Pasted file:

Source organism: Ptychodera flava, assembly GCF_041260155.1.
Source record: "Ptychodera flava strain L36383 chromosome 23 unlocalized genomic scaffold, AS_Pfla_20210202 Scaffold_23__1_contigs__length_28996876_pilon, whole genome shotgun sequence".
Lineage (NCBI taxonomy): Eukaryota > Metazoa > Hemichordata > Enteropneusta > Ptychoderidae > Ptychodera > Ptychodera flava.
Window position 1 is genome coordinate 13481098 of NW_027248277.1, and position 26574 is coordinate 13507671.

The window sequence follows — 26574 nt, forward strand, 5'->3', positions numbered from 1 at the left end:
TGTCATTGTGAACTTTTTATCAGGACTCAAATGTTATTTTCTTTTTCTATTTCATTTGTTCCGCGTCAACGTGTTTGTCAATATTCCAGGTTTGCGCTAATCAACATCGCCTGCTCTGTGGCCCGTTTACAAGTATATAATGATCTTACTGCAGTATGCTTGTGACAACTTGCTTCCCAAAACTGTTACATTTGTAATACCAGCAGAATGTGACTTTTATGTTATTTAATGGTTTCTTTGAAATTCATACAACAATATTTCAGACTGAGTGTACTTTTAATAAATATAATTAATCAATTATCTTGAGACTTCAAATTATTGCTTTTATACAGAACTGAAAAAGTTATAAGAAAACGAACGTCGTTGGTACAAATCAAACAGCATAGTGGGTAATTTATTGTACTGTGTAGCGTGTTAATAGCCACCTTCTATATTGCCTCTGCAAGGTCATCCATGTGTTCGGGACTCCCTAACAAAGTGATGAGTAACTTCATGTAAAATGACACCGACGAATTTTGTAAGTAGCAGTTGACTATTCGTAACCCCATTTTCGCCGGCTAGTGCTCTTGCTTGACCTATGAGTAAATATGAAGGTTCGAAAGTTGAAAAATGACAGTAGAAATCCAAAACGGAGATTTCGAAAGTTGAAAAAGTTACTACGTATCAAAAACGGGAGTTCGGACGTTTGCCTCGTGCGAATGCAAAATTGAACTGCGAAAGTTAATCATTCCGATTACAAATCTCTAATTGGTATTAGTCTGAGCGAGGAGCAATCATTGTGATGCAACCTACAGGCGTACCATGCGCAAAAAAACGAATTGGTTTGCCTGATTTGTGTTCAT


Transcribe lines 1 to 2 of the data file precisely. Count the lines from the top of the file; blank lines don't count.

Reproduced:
Source organism: Ptychodera flava, assembly GCF_041260155.1.
Source record: "Ptychodera flava strain L36383 chromosome 23 unlocalized genomic scaffold, AS_Pfla_20210202 Scaffold_23__1_contigs__length_28996876_pilon, whole genome shotgun sequence".